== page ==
National Oceanic and
Atmospheric Administration
United States Department of Commerce


FY 2015

Imaging of CO2 bubble plumes above an erupting submarine volcano, NW Rota-1, Mariana Arc

Chadwick, Jr., W.W., S.G. Merle, N.J. Buck, J.W. Lavelle, J.A. Resing, and V. Ferrini

Geochem. Geophys. Geosyst., 15(11), 4325–4342, doi: 10.1002/2014GC005543 (2014)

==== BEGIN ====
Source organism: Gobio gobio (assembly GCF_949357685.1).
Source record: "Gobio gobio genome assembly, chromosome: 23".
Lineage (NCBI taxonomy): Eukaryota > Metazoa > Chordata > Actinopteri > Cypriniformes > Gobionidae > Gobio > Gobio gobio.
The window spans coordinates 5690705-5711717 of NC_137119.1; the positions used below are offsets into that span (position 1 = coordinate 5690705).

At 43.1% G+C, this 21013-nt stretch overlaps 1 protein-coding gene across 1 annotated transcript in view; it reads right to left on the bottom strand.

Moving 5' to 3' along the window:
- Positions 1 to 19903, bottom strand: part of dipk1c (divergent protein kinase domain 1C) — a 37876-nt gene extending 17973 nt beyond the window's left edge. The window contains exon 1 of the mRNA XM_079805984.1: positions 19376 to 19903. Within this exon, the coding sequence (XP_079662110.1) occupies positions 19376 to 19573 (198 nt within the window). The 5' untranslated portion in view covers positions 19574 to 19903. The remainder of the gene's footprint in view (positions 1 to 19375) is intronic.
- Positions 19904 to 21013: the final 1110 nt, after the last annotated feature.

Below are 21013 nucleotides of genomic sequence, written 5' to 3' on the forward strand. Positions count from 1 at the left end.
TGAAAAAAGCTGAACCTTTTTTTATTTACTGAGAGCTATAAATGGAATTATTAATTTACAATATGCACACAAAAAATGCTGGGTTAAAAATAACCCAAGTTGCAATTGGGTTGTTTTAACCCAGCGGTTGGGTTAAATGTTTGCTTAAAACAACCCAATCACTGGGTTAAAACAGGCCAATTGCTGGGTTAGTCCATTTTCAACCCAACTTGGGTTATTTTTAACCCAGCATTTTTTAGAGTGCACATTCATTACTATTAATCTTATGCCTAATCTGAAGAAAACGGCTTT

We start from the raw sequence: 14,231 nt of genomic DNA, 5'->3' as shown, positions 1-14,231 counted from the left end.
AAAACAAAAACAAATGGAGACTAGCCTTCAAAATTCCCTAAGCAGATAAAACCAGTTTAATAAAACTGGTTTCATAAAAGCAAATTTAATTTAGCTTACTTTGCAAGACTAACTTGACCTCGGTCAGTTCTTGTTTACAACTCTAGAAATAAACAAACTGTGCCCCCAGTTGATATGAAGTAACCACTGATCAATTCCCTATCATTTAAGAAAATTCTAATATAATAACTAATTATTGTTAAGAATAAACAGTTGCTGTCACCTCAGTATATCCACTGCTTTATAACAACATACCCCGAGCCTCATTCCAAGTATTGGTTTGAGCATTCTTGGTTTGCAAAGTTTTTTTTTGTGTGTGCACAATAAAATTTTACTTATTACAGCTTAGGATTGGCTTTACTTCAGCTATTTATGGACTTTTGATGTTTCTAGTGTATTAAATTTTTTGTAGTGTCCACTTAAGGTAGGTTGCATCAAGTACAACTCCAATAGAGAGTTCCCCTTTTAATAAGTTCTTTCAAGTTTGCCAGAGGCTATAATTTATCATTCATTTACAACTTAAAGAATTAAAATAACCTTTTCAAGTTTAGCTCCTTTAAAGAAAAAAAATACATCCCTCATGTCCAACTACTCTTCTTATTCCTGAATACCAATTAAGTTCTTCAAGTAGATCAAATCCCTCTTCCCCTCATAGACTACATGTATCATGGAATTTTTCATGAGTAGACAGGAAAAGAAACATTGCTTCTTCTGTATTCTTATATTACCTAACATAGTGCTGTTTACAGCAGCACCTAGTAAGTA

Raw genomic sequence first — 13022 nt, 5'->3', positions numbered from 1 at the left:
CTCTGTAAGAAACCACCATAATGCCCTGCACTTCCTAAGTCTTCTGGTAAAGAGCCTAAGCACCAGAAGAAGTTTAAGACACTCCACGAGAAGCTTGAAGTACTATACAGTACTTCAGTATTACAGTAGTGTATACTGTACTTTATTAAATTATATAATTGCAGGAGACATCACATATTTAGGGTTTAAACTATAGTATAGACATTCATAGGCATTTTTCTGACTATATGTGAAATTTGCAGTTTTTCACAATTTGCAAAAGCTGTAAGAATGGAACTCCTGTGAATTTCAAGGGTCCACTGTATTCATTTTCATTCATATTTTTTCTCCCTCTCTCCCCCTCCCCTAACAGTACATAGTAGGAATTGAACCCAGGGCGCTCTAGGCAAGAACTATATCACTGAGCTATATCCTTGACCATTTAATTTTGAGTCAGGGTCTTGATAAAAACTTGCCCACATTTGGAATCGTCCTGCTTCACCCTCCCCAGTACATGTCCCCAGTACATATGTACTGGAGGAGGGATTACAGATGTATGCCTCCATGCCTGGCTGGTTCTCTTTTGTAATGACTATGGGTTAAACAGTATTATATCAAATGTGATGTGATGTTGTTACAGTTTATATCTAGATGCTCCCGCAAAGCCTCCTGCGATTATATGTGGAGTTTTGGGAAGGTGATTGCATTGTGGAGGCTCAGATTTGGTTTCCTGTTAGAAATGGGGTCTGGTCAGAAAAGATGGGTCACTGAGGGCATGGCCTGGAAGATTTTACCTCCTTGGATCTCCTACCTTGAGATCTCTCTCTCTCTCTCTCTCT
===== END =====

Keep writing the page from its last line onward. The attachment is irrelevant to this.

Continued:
NW Rota-1 is a submarine volcano in the Mariana volcanic arc located ∼100 km north of Guam. Underwater explosive eruptions driven by magmatic gases were first witnessed there in 2004 and continued until at least 2010. During a March 2010 expedition, visual observations documented continuous but variable eruptive activity at multiple vents at ∼560 m depth. Some vents released CO2 bubbles passively and continuously, while others released CO2 during stronger but intermittent explosive bursts. Plumes of CO2 bubbles in the water column over the volcano were imaged by an EM122 (12 kHz) multibeam sonar system. Throughout the 2010 expedition numerous passes were made over the eruptive vents with the ship to document the temporal variability of the bubble plumes and relate them to the eruptive activity on the seafloor, as recorded by an in situ hydrophone and visual observations. Analysis of the EM122 midwater data set shows: (1) bubble plumes were present on every pass over the summit and they rose 200–400 m above the vents but dissolved before they reached the ocean surface, (2) bubble plume deflection direction and distance correlate well with ocean current direction and velocity determined from the ship's acoustic doppler current profiler, (3) bubble plume heights and volumes were variable over time and correlate with eruptive intensity as measured by the in situ hydrophone. This study shows that midwater multibeam sonar data can be used to characterize the level of eruptive activity and its temporal variability at a shallow submarine volcano with robust CO2 output.

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